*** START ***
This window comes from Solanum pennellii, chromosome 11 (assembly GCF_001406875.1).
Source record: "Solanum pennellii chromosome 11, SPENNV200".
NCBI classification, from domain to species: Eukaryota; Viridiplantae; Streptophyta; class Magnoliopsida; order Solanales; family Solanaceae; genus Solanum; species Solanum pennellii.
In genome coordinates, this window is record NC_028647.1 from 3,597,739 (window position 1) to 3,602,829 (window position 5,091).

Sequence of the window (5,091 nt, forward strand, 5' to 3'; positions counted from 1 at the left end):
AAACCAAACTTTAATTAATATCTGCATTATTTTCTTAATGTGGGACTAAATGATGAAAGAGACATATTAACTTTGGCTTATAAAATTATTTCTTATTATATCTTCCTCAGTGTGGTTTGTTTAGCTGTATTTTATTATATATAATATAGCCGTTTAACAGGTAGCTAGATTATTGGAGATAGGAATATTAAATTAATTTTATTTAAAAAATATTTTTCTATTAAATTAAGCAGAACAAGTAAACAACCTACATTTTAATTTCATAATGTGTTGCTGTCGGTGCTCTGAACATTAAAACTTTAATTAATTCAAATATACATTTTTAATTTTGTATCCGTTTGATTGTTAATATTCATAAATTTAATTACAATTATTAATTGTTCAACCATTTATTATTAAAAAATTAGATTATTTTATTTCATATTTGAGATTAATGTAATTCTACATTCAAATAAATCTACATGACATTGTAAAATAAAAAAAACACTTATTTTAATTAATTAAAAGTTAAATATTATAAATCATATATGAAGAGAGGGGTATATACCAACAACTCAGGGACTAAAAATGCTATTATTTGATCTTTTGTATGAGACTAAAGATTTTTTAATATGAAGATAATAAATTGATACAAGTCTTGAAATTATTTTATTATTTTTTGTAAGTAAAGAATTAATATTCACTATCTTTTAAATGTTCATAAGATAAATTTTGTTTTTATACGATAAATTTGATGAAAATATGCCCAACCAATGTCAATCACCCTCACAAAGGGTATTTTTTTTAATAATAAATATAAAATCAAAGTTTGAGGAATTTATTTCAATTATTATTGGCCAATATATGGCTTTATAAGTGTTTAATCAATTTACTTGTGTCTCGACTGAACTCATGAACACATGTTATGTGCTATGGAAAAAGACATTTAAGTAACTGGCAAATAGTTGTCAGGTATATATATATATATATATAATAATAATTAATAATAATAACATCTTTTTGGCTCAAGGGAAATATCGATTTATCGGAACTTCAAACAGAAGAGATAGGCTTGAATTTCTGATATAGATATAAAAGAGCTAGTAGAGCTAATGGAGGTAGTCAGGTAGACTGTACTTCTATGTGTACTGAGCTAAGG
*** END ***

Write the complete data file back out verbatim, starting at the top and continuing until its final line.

This window comes from Solanum pennellii, chromosome 11 (assembly GCF_001406875.1).
Source record: "Solanum pennellii chromosome 11, SPENNV200".
NCBI classification, from domain to species: Eukaryota; Viridiplantae; Streptophyta; class Magnoliopsida; order Solanales; family Solanaceae; genus Solanum; species Solanum pennellii.
In genome coordinates, this window is record NC_028647.1 from 3,597,739 (window position 1) to 3,602,829 (window position 5,091).

Sequence of the window (5,091 nt, forward strand, 5' to 3'; positions counted from 1 at the left end):
AAACCAAACTTTAATTAATATCTGCATTATTTTCTTAATGTGGGACTAAATGATGAAAGAGACATATTAACTTTGGCTTATAAAATTATTTCTTATTATATCTTCCTCAGTGTGGTTTGTTTAGCTGTATTTTATTATATATAATATAGCCGTTTAACAGGTAGCTAGATTATTGGAGATAGGAATATTAAATTAATTTTATTTAAAAAATATTTTTCTATTAAATTAAGCAGAACAAGTAAACAACCTACATTTTAATTTCATAATGTGTTGCTGTCGGTGCTCTGAACATTAAAACTTTAATTAATTCAAATATACATTTTTAATTTTGTATCCGTTTGATTGTTAATATTCATAAATTTAATTACAATTATTAATTGTTCAACCATTTATTATTAAAAAATTAGATTATTTTATTTCATATTTGAGATTAATGTAATTCTACATTCAAATAAATCTACATGACATTGTAAAATAAAAAAAACACTTATTTTAATTAATTAAAAGTTAAATATTATAAATCATATATGAAGAGAGGGGTATATACCAACAACTCAGGGACTAAAAATGCTATTATTTGATCTTTTGTATGAGACTAAAGATTTTTTAATATGAAGATAATAAATTGATACAAGTCTTGAAATTATTTTATTATTTTTTGTAAGTAAAGAATTAATATTCACTATCTTTTAAATGTTCATAAGATAAATTTTGTTTTTATACGATAAATTTGATGAAAATATGCCCAACCAATGTCAATCACCCTCACAAAGGGTATTTTTTTTAATAATAAATATAAAATCAAAGTTTGAGGAATTTATTTCAATTATTATTGGCCAATATATGGCTTTATAAGTGTTTAATCAATTTACTTGTGTCTCGACTGAACTCATGAACACATGTTATGTGCTATGGAAAAAGACATTTAAGTAACTGGCAAATAGTTGTCAGGTATATATATATATATATATAATAATAATTAATAATAATAACATCTTTTTGGCTCAAGGGAAATATCGATTTATCGGAACTTCAAACAGAAGAGATAGGCTTGAATTTCTGATATAGATATAAAAGAGCTAGTAGAGCTAATGGAGGTAGTCAGGTAGACTGTACTTCTATGTGTACTGAGCTAAGG